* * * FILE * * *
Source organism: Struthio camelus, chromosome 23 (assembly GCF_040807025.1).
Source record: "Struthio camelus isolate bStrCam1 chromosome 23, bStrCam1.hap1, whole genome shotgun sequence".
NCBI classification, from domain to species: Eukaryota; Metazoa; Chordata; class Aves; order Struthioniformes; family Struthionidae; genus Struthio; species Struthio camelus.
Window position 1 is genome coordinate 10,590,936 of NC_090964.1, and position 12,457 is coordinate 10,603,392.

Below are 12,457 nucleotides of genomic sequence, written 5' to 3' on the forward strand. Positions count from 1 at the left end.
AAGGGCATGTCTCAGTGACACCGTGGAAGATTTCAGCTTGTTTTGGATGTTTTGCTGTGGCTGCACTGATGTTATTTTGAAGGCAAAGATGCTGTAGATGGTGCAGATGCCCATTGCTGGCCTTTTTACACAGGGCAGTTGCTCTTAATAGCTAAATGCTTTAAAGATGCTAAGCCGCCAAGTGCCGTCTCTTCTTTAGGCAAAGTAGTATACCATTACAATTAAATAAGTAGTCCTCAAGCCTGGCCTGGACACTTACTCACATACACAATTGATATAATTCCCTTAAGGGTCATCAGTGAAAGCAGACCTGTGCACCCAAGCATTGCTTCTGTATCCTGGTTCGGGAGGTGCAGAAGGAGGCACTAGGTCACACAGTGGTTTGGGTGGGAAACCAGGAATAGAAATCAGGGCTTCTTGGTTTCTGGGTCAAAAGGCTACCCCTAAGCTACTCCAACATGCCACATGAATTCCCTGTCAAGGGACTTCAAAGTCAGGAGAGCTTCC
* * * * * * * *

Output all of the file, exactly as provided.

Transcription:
Source organism: Struthio camelus, chromosome 23 (assembly GCF_040807025.1).
Source record: "Struthio camelus isolate bStrCam1 chromosome 23, bStrCam1.hap1, whole genome shotgun sequence".
NCBI classification, from domain to species: Eukaryota; Metazoa; Chordata; class Aves; order Struthioniformes; family Struthionidae; genus Struthio; species Struthio camelus.
Window position 1 is genome coordinate 10,590,936 of NC_090964.1, and position 12,457 is coordinate 10,603,392.

Below are 12,457 nucleotides of genomic sequence, written 5' to 3' on the forward strand. Positions count from 1 at the left end.
AAGGGCATGTCTCAGTGACACCGTGGAAGATTTCAGCTTGTTTTGGATGTTTTGCTGTGGCTGCACTGATGTTATTTTGAAGGCAAAGATGCTGTAGATGGTGCAGATGCCCATTGCTGGCCTTTTTACACAGGGCAGTTGCTCTTAATAGCTAAATGCTTTAAAGATGCTAAGCCGCCAAGTGCCGTCTCTTCTTTAGGCAAAGTAGTATACCATTACAATTAAATAAGTAGTCCTCAAGCCTGGCCTGGACACTTACTCACATACACAATTGATATAATTCCCTTAAGGGTCATCAGTGAAAGCAGACCTGTGCACCCAAGCATTGCTTCTGTATCCTGGTTCGGGAGGTGCAGAAGGAGGCACTAGGTCACACAGTGGTTTGGGTGGGAAACCAGGAATAGAAATCAGGGCTTCTTGGTTTCTGGGTCAAAAGGCTACCCCTAAGCTACTCCAACATGCCACATGAATTCCCTGTCAAGGGACTTCAAAGTCAGGAGAGCTTCC